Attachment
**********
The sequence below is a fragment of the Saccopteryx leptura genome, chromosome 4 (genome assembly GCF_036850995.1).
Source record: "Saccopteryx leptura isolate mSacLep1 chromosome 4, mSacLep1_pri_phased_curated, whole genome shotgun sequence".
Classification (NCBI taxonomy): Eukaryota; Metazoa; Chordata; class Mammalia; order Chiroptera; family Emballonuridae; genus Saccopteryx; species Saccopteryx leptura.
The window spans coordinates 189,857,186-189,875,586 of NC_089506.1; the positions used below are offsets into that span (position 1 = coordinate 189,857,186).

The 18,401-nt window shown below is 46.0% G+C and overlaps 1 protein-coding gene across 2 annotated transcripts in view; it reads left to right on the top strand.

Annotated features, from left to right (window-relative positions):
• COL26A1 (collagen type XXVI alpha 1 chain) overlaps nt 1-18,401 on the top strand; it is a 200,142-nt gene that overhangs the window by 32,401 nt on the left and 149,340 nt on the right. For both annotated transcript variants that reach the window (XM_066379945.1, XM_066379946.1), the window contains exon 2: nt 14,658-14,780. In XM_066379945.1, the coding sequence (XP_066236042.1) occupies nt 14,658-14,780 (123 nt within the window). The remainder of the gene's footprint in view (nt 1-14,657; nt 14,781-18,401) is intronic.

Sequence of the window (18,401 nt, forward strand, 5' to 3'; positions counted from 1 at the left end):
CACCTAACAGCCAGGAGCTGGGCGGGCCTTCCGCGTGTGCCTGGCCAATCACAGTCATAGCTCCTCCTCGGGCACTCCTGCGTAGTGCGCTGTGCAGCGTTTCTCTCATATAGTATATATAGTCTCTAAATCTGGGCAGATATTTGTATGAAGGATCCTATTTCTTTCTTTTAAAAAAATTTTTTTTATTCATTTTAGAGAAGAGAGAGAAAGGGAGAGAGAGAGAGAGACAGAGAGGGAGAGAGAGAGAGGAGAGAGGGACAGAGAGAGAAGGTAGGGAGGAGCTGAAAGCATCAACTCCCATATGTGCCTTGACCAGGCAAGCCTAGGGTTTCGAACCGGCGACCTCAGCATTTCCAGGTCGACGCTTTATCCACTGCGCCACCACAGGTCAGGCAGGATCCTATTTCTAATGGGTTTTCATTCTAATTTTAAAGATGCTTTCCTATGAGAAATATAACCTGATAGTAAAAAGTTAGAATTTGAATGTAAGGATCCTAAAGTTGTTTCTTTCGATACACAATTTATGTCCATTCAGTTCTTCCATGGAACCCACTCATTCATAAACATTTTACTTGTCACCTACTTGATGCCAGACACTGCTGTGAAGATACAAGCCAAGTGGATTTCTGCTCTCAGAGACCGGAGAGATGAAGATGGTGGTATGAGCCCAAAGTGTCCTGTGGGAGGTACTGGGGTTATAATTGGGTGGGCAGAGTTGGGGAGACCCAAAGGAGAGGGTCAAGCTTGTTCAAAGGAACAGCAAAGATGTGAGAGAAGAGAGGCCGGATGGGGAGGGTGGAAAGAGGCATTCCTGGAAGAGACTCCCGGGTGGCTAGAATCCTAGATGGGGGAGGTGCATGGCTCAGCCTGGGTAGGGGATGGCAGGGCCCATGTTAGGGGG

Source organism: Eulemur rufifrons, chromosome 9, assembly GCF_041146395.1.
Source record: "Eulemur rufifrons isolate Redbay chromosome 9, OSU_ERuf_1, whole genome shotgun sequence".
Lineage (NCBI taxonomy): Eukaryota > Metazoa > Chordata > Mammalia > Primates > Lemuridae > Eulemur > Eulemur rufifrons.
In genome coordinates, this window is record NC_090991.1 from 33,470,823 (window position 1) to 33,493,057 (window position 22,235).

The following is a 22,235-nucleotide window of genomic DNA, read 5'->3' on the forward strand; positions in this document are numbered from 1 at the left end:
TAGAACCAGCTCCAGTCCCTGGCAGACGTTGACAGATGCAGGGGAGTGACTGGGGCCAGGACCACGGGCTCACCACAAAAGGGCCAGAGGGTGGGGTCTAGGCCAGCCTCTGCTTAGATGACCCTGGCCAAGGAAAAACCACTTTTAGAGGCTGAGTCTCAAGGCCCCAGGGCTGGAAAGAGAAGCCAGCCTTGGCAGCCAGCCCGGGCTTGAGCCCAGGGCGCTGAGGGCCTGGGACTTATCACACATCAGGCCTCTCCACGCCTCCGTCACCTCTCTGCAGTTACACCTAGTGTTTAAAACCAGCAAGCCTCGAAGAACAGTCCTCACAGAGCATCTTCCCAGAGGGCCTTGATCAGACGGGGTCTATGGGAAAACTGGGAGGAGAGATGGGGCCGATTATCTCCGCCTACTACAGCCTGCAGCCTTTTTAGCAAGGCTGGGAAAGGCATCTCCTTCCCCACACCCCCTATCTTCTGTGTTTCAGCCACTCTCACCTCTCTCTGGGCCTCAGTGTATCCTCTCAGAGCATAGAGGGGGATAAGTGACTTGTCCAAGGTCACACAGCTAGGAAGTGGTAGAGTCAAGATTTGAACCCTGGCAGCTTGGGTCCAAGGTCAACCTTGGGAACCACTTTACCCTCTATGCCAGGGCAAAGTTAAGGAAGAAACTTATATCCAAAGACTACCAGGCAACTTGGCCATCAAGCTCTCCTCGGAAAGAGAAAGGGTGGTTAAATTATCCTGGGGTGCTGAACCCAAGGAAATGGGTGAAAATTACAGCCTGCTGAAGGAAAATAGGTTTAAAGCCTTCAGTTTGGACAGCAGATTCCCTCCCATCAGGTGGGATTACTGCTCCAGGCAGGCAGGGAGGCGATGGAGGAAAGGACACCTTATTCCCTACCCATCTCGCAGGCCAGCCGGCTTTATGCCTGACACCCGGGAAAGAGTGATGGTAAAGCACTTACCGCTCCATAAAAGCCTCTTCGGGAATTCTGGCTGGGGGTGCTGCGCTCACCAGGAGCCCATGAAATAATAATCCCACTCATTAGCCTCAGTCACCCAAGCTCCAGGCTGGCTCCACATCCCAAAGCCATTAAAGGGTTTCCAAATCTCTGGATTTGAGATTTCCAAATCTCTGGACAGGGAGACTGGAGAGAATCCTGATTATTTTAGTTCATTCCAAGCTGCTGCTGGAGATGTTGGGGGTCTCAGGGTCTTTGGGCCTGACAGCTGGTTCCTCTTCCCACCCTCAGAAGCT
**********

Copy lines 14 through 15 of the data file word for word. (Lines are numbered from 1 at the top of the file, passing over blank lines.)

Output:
The following is a 22,235-nucleotide window of genomic DNA, read 5'->3' on the forward strand; positions in this document are numbered from 1 at the left end:
TAGAACCAGCTCCAGTCCCTGGCAGACGTTGACAGATGCAGGGGAGTGACTGGGGCCAGGACCACGGGCTCACCACAAAAGGGCCAGAGGGTGGGGTCTAGGCCAGCCTCTGCTTAGATGACCCTGGCCAAGGAAAAACCACTTTTAGAGGCTGAGTCTCAAGGCCCCAGGGCTGGAAAGAGAAGCCAGCCTTGGCAGCCAGCCCGGGCTTGAGCCCAGGGCGCTGAGGGCCTGGGACTTATCACACATCAGGCCTCTCCACGCCTCCGTCACCTCTCTGCAGTTACACCTAGTGTTTAAAACCAGCAAGCCTCGAAGAACAGTCCTCACAGAGCATCTTCCCAGAGGGCCTTGATCAGACGGGGTCTATGGGAAAACTGGGAGGAGAGATGGGGCCGATTATCTCCGCCTACTACAGCCTGCAGCCTTTTTAGCAAGGCTGGGAAAGGCATCTCCTTCCCCACACCCCCTATCTTCTGTGTTTCAGCCACTCTCACCTCTCTCTGGGCCTCAGTGTATCCTCTCAGAGCATAGAGGGGGATAAGTGACTTGTCCAAGGTCACACAGCTAGGAAGTGGTAGAGTCAAGATTTGAACCCTGGCAGCTTGGGTCCAAGGTCAACCTTGGGAACCACTTTACCCTCTATGCCAGGGCAAAGTTAAGGAAGAAACTTATATCCAAAGACTACCAGGCAACTTGGCCATCAAGCTCTCCTCGGAAAGAGAAAGGGTGGTTAAATTATCCTGGGGTGCTGAACCCAAGGAAATGGGTGAAAATTACAGCCTGCTGAAGGAAAATAGGTTTAAAGCCTTCAGTTTGGACAGCAGATTCCCTCCCATCAGGTGGGATTACTGCTCCAGGCAGGCAGGGAGGCGATGGAGGAAAGGACACCTTATTCCCTACCCATCTCGCAGGCCAGCCGGCTTTATGCCTGACACCCGGGAAAGAGTGATGGTAAAGCACTTACCGCTCCATAAAAGCCTCTTCGGGAATTCTGGCTGGGGGTGCTGCGCTCACCAGGAGCCCATGAAATAATAATCCCACTCATTAGCCTCAGTCACCCAAGCTCCAGGCTGGCTCCACATCCCAAAGCCATTAAAGGGTTTCCAAATCTCTGGATTTGAGATTTCCAAATCTCTGGACAGGGAGACTGGAGAGAATCCTGATTATTTTAGTTCATTCCAAGCTGCTGCTGGAGATGTTGGGGGTCTCAGGGTCTTTGGGCCTGACAGCTGGTTCCTCTTCCCACCCTCAGAAGCT